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We had tried to get an English language taxi driver for our tour but the usual people were not available.  Instead we joined a Chinese language tour.  Fortunately several people on the tour spoke excellent English and could tell us the key points.  We also got to know a nice American woman on vacation from her job in China.

The rain was pouring down by this point in the day.  The one thing I forgot to pack was any sort of raincoat.  Or an umbrella.  The hotel gave me one of those ubiquitous disposable raincoats which ultimately meant that I was wet on the outside from the rain and inside from my sweat.

But oh, the view!  When Dan and I drove through Taroko Gorge I was so ready to be done with the drive that we didn’t’ explore much.  Now I know that there are some great paths I would love to explore further.  What a wonderful place.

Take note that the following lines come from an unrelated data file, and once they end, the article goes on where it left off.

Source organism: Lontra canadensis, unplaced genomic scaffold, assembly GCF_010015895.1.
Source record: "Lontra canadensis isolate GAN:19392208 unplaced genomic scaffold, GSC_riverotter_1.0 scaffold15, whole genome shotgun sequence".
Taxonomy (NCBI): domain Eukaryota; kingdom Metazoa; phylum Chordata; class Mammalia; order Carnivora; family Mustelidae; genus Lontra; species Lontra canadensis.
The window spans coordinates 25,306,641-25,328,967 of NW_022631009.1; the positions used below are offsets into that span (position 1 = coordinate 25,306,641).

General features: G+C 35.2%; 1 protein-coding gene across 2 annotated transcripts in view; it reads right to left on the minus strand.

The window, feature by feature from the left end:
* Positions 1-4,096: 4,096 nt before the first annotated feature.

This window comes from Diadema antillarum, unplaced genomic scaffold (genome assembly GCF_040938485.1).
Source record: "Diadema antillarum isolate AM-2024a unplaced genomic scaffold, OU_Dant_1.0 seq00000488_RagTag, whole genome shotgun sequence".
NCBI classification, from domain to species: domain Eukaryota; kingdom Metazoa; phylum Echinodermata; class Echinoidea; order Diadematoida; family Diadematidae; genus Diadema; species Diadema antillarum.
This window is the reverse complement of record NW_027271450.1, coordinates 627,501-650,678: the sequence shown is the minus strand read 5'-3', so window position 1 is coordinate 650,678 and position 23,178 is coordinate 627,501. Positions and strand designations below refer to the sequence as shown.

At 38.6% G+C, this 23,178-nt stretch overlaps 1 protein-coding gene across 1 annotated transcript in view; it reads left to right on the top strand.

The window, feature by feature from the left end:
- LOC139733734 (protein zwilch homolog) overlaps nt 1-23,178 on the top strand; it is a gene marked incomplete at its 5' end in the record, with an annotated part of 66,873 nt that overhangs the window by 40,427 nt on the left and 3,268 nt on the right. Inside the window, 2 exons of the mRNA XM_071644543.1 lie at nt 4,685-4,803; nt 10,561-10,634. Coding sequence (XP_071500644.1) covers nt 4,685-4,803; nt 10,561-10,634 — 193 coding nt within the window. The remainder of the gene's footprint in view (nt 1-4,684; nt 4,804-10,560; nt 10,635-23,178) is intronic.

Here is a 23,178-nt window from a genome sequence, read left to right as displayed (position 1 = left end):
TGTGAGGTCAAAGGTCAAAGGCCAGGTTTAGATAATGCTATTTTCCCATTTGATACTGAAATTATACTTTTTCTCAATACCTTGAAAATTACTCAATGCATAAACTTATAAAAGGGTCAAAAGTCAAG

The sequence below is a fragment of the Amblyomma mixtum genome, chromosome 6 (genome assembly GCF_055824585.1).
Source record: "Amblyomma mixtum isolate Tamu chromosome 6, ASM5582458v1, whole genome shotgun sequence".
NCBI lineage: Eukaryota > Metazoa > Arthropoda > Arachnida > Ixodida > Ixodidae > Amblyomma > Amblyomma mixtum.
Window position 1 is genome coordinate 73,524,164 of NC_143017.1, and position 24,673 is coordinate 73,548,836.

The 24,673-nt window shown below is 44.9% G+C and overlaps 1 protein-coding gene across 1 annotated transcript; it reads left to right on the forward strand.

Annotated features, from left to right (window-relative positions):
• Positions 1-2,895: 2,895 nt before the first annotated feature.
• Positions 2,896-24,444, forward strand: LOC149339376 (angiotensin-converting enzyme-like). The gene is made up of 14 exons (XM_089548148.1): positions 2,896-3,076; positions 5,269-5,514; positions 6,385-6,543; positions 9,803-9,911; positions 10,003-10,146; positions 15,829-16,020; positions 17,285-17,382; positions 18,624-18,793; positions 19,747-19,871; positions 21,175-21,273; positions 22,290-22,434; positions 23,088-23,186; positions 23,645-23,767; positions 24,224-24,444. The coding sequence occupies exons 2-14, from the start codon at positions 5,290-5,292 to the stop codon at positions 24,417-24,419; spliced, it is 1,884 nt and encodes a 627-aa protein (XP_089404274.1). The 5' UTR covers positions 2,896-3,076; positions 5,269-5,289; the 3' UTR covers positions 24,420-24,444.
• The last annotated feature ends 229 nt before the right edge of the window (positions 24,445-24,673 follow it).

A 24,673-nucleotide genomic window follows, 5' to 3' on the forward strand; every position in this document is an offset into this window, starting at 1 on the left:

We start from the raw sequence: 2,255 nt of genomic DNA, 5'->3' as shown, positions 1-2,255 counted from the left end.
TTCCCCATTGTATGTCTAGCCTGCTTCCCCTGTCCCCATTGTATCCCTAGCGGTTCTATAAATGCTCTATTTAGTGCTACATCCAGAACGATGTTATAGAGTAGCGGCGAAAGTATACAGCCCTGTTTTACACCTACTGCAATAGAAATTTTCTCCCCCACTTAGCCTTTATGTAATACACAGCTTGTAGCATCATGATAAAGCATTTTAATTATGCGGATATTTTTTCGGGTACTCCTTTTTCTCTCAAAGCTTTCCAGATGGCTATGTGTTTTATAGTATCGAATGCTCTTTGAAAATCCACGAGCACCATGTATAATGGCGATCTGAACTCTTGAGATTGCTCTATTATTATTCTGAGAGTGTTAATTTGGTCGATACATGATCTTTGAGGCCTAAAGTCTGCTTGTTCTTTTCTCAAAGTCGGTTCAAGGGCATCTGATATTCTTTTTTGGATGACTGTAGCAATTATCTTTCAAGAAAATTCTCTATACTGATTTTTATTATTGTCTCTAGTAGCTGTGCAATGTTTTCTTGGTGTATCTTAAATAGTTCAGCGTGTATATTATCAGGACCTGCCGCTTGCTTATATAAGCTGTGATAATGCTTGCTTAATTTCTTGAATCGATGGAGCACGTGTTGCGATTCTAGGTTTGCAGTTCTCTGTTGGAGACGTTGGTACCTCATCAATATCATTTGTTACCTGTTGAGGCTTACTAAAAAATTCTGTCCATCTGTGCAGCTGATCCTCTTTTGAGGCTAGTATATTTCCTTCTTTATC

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I guess the tour time needed to be padded out so it ended up on a beach just down from our hotel (where we had already spent plenty of time exploring the beach).  Vickey tried to just stay put in the nice dry bus, but it was “all tourists off the bus” so she had to stand in the rain with the rest of us until they let us back on.

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One quick weekend, a whole lot of rain, a long train ride, a queasy boat trip,  and a tour in a foreign language – we had a great time.

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Bread Pudding